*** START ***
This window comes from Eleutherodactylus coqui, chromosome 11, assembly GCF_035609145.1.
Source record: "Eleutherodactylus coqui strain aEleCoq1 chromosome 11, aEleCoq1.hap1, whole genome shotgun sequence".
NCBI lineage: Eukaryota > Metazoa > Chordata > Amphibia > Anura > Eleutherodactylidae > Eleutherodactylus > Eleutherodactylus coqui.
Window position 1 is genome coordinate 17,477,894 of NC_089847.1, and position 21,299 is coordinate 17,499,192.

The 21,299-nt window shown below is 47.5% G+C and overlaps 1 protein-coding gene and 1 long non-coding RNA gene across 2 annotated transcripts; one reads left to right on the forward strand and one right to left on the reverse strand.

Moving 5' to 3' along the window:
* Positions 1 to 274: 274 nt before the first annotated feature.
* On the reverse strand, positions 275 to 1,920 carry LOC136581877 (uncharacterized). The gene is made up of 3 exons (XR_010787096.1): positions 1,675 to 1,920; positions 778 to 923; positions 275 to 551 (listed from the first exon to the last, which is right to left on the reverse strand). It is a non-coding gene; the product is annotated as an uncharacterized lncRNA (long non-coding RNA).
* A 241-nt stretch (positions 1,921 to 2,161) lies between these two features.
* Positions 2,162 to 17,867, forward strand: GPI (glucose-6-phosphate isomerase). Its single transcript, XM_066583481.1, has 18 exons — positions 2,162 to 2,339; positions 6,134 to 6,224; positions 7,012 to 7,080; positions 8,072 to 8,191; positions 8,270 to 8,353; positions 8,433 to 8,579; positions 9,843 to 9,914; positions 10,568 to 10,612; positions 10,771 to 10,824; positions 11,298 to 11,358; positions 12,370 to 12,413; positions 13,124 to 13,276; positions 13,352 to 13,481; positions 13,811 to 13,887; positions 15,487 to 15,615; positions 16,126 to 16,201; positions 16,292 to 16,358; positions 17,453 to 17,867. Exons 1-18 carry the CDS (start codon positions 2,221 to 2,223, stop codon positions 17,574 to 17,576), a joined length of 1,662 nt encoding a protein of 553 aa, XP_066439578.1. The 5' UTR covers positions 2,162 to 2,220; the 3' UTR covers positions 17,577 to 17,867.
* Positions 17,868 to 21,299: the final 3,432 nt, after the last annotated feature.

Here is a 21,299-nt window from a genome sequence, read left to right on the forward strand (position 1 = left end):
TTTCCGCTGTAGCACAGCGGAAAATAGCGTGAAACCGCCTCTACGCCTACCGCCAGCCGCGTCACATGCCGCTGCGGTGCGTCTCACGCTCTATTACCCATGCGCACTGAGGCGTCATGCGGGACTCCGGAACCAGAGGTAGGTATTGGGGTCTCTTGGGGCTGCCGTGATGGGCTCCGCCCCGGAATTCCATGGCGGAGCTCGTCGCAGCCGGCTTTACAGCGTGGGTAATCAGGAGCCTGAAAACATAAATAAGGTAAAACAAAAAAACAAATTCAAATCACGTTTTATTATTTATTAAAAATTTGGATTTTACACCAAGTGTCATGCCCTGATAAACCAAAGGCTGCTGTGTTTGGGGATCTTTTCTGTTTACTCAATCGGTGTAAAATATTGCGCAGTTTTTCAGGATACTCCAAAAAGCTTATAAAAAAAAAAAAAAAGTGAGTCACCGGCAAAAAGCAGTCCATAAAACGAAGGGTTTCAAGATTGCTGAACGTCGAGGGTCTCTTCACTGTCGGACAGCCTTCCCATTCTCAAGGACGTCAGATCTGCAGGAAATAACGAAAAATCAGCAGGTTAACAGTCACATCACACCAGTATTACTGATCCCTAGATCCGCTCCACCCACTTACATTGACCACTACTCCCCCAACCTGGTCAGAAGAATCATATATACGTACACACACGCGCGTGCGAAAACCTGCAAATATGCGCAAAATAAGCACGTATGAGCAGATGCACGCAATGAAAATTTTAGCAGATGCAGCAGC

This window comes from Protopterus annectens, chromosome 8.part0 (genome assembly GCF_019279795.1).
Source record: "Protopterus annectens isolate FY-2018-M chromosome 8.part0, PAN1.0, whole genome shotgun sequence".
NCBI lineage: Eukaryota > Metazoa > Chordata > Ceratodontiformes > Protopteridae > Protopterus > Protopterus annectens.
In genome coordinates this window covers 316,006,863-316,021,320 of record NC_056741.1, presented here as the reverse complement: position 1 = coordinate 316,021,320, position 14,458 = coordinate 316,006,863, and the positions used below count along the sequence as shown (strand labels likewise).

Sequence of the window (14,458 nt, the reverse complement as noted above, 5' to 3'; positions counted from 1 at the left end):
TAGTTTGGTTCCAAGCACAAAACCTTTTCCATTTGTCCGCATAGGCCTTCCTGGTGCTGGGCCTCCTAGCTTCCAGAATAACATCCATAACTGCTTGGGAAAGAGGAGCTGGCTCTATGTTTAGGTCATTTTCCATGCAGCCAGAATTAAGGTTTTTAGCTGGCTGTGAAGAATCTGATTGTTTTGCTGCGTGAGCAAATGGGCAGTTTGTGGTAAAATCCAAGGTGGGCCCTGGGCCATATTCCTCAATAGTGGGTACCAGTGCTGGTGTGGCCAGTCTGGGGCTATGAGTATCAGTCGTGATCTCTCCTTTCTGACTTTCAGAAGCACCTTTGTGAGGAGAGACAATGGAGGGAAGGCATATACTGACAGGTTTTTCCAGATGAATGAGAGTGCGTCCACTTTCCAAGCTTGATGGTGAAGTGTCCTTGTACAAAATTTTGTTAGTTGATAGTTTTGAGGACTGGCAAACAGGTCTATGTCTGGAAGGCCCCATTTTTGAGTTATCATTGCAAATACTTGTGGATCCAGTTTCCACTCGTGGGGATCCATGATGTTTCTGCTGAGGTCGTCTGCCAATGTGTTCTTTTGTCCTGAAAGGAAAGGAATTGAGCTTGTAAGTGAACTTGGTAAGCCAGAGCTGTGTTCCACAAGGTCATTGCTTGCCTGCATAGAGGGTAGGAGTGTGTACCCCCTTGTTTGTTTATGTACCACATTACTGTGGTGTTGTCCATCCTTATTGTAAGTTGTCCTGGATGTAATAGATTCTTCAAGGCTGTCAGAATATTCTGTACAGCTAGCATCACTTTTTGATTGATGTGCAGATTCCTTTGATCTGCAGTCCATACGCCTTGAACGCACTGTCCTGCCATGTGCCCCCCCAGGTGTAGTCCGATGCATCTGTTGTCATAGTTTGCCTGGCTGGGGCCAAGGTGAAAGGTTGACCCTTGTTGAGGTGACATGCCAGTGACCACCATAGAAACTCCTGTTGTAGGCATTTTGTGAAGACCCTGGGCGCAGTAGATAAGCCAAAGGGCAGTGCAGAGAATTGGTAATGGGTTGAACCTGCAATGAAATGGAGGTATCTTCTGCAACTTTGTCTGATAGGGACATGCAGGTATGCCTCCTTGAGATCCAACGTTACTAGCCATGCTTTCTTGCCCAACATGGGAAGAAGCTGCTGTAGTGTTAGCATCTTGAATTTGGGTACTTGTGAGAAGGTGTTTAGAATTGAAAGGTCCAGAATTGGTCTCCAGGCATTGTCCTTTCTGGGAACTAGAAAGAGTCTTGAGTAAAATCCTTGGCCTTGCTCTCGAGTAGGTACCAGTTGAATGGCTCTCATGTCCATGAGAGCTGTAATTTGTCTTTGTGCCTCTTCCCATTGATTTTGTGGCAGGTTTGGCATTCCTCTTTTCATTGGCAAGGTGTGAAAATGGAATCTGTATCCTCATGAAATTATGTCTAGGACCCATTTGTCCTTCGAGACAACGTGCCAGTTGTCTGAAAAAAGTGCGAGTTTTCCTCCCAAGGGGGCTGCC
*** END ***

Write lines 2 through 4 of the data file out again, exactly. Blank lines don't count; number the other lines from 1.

Source record: "Eleutherodactylus coqui strain aEleCoq1 chromosome 11, aEleCoq1.hap1, whole genome shotgun sequence".
NCBI lineage: Eukaryota > Metazoa > Chordata > Amphibia > Anura > Eleutherodactylidae > Eleutherodactylus > Eleutherodactylus coqui.
Window position 1 is genome coordinate 17,477,894 of NC_089847.1, and position 21,299 is coordinate 17,499,192.